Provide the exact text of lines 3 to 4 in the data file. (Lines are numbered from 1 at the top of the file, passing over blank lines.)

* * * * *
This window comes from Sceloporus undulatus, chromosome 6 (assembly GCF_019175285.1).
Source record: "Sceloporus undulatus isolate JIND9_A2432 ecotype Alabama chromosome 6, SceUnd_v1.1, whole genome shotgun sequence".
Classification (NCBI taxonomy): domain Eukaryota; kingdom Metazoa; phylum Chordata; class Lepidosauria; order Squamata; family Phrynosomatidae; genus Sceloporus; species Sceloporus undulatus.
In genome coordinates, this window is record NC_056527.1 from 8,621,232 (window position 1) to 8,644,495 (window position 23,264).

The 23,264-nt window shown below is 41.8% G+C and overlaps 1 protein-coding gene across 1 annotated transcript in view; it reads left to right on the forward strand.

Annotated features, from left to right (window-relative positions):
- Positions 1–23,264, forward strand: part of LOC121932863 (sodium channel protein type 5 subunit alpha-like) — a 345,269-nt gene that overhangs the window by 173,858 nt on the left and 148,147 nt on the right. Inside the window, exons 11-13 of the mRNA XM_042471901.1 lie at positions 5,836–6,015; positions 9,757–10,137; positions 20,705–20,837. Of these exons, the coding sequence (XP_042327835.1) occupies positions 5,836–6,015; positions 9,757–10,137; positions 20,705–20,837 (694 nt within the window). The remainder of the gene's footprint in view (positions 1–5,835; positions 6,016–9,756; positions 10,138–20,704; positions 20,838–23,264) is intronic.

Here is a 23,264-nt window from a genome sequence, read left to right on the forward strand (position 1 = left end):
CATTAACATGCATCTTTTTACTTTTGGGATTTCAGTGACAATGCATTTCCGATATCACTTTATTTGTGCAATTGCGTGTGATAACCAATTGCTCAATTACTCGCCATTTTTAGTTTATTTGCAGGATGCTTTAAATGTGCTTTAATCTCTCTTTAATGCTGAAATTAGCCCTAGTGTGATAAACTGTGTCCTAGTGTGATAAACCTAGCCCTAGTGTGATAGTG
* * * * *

Classification (NCBI taxonomy): domain Eukaryota; kingdom Metazoa; phylum Chordata; class Lepidosauria; order Squamata; family Phrynosomatidae; genus Sceloporus; species Sceloporus undulatus.
In genome coordinates, this window is record NC_056527.1 from 8,621,232 (window position 1) to 8,644,495 (window position 23,264).